In Set 6, we will focus on just one aspect of evaluating argumentative importance - the presence and strength of an argument's evidence. We will also look at how we can make evidence visually obvious on a Rationale map, and how we can write about it in a text.

Solid foundations: the importance of evidence in arguments

When we compose an argument map we start at the top and work our way down. When we evaluate a completed map we switch into reverse, and start from the very bottom of each branch-line. The very first thing we want to assess is the bottom item box in each branch-line, to see if it provides that branch-line with a foundation.

What do we mean by a foundation? In most arguments, and definitely in most of those from science, a branch-line will only be considered as having a foundation if the statement in its bottom item box has a basis in evidence.

Most people have an accurately intuitive awareness of what constitutes evidence, but are often a little confused as to the precise relationship beteen evidence and reasons. To help in explaining this, compare your reactions to the paired sets of statements below.


What reasons can you offer to support your claims?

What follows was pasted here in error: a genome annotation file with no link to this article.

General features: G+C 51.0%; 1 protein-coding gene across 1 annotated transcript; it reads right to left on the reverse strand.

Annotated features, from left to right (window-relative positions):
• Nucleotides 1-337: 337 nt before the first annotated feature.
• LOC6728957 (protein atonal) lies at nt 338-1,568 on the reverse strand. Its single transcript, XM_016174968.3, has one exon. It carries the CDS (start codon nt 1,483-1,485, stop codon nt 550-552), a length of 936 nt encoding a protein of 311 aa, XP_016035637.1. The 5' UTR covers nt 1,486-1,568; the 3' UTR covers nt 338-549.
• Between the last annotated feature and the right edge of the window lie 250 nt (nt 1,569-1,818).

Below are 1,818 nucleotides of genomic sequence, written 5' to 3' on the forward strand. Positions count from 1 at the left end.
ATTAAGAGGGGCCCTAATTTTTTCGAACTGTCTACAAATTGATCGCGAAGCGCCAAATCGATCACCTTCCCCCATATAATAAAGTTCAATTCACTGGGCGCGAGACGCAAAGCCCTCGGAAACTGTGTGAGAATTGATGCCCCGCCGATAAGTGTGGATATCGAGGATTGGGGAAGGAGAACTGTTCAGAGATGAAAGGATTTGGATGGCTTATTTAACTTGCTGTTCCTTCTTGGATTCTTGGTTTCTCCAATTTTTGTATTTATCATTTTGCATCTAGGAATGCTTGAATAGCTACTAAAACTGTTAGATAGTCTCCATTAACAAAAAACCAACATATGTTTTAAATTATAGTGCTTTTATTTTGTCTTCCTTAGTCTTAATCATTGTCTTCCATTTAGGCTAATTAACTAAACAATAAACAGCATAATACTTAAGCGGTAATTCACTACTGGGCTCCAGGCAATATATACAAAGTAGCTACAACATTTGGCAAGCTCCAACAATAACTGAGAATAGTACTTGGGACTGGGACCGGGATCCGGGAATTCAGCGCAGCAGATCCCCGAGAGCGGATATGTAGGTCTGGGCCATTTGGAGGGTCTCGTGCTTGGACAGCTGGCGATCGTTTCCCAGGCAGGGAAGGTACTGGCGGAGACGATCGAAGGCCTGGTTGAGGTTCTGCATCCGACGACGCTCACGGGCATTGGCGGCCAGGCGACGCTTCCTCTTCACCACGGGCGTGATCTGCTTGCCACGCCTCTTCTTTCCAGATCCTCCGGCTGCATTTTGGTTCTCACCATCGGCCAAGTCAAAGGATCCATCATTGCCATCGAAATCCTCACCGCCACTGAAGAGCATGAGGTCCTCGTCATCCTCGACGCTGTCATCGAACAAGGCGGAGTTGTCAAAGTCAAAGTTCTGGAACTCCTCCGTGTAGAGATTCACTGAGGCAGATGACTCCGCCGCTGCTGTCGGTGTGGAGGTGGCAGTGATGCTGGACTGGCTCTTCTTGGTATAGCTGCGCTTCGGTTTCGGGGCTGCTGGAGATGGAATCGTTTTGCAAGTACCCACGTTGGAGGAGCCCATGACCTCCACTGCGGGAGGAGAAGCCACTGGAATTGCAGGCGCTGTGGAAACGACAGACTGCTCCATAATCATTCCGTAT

What evidence can you offer to support your claims?
We need to formulate reasons to support our hypothesis.
We need to formulate evidence to support our hypothesis.

Most people feel happy with all the statements except the very last one. This tells us that while all items of evidence are reasons, many reasons are not items of evidence. Or, put another way, items of evidence exist as a special sub-set of the larger set of all reasons. Their distinctive feature is that they are more-or-less verifiable in the "external world", i.e. outside the head of the person making the argument! In many a courtroom drama in movies this distinction is driven home when the Defence addresses the jury like this:

"The Prosecution has presented a logical, elegant and morally-exhilirating case against my client; it is with the utmost regret that I note how utterly it lacks any evidence, at all, to support it."

If we use the home construction metaphor, evidence is usually referred to as the bedrock that provides the building with a proper foundation. Irrespective of how well constructed a house is, if it does not rest upon solid foundations, it is always in danger of collapsing.